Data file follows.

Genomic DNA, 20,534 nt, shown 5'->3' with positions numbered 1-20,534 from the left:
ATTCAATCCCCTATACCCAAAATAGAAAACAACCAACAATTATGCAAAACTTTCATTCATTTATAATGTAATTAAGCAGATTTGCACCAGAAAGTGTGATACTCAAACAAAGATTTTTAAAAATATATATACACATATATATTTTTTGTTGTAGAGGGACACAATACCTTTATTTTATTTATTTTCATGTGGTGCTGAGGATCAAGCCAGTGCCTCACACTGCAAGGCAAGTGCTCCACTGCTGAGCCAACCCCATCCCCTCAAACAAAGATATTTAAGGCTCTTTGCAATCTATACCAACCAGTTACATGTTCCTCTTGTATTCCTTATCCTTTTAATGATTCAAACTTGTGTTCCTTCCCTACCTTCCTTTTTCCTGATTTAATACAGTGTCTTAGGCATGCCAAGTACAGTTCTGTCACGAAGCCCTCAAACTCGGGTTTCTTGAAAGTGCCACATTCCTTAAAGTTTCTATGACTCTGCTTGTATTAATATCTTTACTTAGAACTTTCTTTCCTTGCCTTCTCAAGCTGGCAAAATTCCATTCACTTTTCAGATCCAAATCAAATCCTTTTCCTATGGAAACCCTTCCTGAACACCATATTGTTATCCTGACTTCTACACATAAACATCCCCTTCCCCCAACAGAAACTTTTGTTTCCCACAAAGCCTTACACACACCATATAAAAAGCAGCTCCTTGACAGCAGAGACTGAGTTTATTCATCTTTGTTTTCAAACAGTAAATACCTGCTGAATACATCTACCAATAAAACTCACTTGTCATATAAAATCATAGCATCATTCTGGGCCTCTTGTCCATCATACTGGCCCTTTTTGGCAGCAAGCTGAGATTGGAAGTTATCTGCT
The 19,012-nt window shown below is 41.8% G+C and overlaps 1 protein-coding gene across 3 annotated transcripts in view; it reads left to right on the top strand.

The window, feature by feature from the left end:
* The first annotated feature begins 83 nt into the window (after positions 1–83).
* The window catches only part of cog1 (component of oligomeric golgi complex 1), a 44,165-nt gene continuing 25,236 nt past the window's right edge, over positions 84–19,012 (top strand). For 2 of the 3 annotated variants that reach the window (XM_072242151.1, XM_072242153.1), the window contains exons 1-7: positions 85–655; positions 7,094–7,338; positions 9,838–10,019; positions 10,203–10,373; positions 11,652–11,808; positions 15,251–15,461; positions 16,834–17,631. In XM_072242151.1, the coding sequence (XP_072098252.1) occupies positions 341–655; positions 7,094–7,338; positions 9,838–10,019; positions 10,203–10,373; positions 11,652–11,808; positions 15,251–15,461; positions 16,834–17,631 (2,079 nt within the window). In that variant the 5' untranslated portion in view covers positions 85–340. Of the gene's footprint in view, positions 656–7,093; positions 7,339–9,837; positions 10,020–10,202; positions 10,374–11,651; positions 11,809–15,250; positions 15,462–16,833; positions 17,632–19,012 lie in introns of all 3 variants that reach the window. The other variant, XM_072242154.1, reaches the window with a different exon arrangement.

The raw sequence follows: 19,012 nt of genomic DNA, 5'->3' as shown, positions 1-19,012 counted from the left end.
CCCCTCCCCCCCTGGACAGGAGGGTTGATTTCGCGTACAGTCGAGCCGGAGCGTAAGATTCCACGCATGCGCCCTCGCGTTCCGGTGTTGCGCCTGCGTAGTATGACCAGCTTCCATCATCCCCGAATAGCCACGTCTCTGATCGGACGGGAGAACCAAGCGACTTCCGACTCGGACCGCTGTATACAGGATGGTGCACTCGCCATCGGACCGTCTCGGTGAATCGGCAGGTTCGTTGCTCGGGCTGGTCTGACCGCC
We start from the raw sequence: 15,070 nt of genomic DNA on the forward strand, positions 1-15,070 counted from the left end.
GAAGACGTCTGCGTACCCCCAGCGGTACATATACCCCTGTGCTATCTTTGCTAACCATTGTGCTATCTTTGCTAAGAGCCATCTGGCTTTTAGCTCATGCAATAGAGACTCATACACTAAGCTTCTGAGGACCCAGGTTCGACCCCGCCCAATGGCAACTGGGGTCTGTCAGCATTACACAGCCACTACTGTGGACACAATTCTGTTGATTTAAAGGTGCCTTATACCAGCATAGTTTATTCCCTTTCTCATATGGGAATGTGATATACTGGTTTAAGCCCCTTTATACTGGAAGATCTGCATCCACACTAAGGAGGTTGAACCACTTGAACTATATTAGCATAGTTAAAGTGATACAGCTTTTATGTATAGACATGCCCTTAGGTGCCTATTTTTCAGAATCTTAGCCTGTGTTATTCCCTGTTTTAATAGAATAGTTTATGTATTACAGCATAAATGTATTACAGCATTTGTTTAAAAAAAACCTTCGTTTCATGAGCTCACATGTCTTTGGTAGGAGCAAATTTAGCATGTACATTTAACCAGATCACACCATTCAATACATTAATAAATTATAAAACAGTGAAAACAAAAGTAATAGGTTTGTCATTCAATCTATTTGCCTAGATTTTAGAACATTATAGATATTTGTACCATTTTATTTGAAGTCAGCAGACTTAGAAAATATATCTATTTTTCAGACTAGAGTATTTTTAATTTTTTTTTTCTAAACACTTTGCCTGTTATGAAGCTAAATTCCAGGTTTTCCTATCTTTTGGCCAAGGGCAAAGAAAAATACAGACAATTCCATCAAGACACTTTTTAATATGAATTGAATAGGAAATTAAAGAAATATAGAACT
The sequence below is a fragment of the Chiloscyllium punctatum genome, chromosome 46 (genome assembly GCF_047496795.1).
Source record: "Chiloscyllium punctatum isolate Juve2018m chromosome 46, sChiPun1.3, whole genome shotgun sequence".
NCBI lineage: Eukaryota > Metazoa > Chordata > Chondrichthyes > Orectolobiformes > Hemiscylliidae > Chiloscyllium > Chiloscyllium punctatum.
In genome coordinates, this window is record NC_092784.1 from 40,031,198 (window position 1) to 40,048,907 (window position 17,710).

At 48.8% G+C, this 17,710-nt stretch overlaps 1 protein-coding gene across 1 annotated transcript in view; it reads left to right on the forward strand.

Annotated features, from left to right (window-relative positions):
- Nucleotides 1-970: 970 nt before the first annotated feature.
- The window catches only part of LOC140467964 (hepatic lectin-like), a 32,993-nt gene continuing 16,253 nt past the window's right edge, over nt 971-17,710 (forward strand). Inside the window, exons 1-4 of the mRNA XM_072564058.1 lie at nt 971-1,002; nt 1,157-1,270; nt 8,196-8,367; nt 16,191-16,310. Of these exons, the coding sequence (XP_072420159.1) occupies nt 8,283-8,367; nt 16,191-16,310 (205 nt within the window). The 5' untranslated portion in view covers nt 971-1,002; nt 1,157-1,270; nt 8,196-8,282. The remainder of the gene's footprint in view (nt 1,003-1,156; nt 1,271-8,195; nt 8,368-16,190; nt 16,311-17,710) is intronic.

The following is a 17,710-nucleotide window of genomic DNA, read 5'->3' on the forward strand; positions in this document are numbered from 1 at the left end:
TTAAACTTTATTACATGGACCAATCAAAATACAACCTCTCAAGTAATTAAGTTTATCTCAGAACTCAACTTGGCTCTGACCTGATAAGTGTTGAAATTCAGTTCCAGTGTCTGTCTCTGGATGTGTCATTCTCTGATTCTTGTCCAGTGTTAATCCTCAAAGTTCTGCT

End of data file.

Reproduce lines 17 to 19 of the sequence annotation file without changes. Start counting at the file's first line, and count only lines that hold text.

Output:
- Nucleotides 1-970: 970 nt before the first annotated feature.
- The window catches only part of LOC140467964 (hepatic lectin-like), a 32,993-nt gene continuing 16,253 nt past the window's right edge, over nt 971-17,710 (forward strand). Inside the window, exons 1-4 of the mRNA XM_072564058.1 lie at nt 971-1,002; nt 1,157-1,270; nt 8,196-8,367; nt 16,191-16,310. Of these exons, the coding sequence (XP_072420159.1) occupies nt 8,283-8,367; nt 16,191-16,310 (205 nt within the window). The 5' untranslated portion in view covers nt 971-1,002; nt 1,157-1,270; nt 8,196-8,282. The remainder of the gene's footprint in view (nt 1,003-1,156; nt 1,271-8,195; nt 8,368-16,190; nt 16,311-17,710) is intronic.

The following is a 17,710-nucleotide window of genomic DNA, read 5'->3' on the forward strand; positions in this document are numbered from 1 at the left end: